roasted Korean sweet potato
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5 Ways to Use Korean Sweet Potatoes to Lose Weight and Feel Great

Eating healthy and enjoying what you eat can be difficult if you’re on a specialized diet. The Korean sweet potato is a super nutritious diet food that can be easily help you on most type of diets because they’re so versatile and so simple to cook and eat. Here are 5 ways I’ve used them for many of my diets and why I think you should try them out for yourself!

Anyone who’s been on a restrictive diet like, Keto, Paleo, Whole 30 or even the SIBO semi-phasic diet like the one I’m on now, will probably find themselves frustrated by all the foods you can and can’t eat.

For instance, on the SIBO (small intestine bacterial overgrowth) bi-phasic diet that I’m on now, I have to cut out all breads and  alliums like, garlic, onion and even legumes until my gut heals.

These diet restrictions have been fine to deal with but what I’m having issues with are the foods that I can eat.

Take, for instance, bell peppers which I can have in unlimited quantities on this SIBO diet. I certainly don’t hate bell peppers but I don’t like them enough to be eating them for breakfast, lunch and dinner!

I don’t know if you’ve ever felt this way about these elimination diets, but swapping out your usual foods for something so unusual can get pretty frustrating.

Yet, being Korean, I do know of one particular food that you can eat on most “diets” and enjoy without problems:

The Korean Sweet Potato


Yes, these potatoes don’t look like much but there’s so many ways you can use them to help you cut down on all your “bad” foods or to swap them out altogether.

In fact, if you’re starting your own elimination diet right now, you’re in luck because these Korean sweet potatoes are at their peak during Fall and winter season.

My pantry is always  full of them because everyone in my family, even my picky kids, love them whether or not they’re on a diet.

Korean sweet potatoes, or “goguma” as they’re called in Korean, are not only delicious, they’re also nutritious and versatile; In fact, Koreans and Japanese have been incorporating these healthy superfood into their diets for centuries and here may be the reasons why.

The Wonderful Health Benefits of Korean Sweet Potatoes

Korean Sweet Potato Optimizes Healthy Gut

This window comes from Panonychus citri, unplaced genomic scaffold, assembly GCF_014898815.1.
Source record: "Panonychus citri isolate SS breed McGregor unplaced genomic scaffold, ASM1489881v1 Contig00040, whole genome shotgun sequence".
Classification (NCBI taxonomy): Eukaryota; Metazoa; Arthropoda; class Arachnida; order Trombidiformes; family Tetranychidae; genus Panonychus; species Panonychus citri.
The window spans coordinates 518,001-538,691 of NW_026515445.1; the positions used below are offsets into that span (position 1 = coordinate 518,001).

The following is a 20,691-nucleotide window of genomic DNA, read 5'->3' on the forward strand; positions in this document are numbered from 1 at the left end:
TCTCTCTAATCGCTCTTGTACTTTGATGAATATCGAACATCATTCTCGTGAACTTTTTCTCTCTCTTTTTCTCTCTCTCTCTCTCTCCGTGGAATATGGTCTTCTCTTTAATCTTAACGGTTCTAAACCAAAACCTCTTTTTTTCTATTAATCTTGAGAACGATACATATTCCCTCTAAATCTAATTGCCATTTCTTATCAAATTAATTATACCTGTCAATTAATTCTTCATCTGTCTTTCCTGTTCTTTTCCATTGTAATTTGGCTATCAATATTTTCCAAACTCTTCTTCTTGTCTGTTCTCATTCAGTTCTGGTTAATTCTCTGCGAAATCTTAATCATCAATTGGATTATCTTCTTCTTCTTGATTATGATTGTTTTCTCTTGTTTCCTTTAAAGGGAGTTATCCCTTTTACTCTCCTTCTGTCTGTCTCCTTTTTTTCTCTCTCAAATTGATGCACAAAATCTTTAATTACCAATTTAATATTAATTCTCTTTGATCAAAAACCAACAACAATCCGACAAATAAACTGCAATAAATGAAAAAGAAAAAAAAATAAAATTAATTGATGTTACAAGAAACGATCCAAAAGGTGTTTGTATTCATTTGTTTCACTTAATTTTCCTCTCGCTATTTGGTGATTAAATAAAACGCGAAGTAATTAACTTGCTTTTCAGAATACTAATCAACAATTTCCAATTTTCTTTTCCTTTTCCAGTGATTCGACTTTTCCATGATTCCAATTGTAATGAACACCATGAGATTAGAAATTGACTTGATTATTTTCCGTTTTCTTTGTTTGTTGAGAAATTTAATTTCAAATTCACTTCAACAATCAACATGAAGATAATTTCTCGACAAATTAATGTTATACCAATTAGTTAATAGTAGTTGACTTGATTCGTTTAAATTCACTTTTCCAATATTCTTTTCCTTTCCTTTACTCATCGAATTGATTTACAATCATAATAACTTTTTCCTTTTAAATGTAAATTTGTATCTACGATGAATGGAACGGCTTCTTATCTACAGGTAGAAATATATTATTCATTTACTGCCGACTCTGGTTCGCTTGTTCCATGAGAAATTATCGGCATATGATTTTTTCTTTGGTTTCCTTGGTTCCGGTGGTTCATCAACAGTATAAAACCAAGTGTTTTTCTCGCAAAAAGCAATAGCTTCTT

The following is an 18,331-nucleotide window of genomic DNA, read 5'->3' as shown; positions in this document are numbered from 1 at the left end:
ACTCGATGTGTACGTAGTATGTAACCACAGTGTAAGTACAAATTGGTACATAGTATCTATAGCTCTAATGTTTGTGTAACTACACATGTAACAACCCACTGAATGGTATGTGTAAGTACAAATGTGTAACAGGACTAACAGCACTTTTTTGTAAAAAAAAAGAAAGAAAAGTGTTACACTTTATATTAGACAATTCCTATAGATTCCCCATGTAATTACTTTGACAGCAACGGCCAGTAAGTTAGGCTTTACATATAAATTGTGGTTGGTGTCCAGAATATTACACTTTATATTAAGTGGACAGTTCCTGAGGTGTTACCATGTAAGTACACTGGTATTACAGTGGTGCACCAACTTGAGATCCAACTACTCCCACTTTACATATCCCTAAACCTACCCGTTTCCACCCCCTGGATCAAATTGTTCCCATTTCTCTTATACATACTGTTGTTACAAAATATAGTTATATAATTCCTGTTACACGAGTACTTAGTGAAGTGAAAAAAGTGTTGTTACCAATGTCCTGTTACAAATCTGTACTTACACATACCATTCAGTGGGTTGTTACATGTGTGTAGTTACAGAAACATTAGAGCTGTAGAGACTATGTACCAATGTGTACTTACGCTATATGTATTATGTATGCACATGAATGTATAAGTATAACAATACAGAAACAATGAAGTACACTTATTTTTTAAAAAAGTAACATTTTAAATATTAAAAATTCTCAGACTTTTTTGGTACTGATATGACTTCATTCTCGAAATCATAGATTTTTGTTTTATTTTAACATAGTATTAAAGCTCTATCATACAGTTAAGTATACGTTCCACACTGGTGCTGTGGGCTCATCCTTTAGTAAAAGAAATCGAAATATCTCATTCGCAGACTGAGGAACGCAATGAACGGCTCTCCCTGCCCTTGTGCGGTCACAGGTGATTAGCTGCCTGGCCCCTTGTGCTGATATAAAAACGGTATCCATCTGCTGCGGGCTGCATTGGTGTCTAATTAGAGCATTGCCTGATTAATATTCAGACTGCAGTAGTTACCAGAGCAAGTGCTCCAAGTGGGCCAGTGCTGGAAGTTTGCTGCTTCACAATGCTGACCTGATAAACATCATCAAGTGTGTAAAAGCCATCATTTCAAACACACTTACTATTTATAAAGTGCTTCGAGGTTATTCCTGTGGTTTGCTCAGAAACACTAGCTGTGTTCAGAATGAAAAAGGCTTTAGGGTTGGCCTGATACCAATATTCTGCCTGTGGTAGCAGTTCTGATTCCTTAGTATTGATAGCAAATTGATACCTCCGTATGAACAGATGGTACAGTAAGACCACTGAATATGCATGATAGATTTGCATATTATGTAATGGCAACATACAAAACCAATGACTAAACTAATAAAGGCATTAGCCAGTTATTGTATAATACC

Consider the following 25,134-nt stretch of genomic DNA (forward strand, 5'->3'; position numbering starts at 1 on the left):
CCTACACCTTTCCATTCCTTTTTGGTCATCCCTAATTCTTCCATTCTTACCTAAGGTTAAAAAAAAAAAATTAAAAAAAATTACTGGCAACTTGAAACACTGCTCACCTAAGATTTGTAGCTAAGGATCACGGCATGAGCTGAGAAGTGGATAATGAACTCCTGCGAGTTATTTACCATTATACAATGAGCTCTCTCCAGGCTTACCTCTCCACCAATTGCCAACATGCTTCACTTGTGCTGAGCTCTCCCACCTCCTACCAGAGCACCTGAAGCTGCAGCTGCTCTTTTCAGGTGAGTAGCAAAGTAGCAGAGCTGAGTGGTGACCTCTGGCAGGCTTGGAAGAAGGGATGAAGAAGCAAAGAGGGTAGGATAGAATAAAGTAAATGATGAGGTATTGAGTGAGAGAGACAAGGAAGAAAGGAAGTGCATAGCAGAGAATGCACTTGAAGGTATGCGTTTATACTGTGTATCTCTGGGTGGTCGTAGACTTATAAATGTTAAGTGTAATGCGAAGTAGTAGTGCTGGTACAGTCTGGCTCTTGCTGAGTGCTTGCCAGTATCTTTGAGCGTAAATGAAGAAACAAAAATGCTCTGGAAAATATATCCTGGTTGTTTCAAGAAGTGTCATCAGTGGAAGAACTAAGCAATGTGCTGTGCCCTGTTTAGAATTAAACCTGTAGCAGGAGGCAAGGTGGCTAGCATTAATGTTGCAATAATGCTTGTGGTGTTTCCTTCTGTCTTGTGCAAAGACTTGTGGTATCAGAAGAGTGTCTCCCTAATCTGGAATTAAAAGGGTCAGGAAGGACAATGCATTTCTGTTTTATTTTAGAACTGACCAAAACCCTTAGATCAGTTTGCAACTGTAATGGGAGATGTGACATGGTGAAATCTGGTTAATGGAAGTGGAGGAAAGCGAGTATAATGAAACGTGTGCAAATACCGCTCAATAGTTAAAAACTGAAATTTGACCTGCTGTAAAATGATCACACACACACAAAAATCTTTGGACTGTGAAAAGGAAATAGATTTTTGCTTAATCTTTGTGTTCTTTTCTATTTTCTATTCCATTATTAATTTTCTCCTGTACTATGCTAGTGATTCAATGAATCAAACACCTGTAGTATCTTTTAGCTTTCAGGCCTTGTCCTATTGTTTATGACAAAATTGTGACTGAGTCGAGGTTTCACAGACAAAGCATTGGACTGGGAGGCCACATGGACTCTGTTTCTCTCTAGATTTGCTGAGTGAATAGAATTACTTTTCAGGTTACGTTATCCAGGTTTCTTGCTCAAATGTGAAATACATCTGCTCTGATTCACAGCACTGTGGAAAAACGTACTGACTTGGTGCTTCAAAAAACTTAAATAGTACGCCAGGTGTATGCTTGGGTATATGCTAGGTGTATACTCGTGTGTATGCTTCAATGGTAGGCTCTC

If you’ve ever been on a special diet to lose weight, you should know that it will be easier to do so if you have a healthy gut.

Study after study shows that a healthy gut promotes energy, better sleep and even faster metabolism—the three key factors for losing weight AND staying healthy.

These Korean sweet potatoes are rich in both soluble and insoluble fiber that can help ease constipation AND prevent “leaky gut”.

Having a “ leaky gut” can sabotage your weight loss efforts since it can aggravate fatigue, poor digestion, vitamin deficiency, brain fog and lots and lots of autoimmune problems.

Korean Sweet Potatoes Can Lower Inflammation

Besides keeping your gut happy, Korean sweet potatoes can reduce the bodily inflammation which can thereby keep you healthy.

Compared to other orange flesh vegetables rich in beta carotene, like carrots, Korean sweet potatoes contain vitamins, like B6, B2 and essential minerals like magnesium, phosphorus, and potassium, that can help to repair muscle, strengthen bones and fend off harmful toxins.

One serving of Korean sweet potatoes will also provide you with a heaping dose of phytonutrients which can neutralize toxins in your body and help boost immunity.

Korean Potatoes Can Curb Your Sugar Craving

As I’ve mentioned in this post, 5 Korean Foods to Curb Your Sugar Cravings, gogumas are also great for satisfying your sweet tooth without sabotaging your diet.

Although they’re naturally sweet, even sweeter than the regular Northeastern varieties, the combination of fibers that I’ve mentioned above, helps to buffer the release of insulin making you feel full and satiated for longer periods.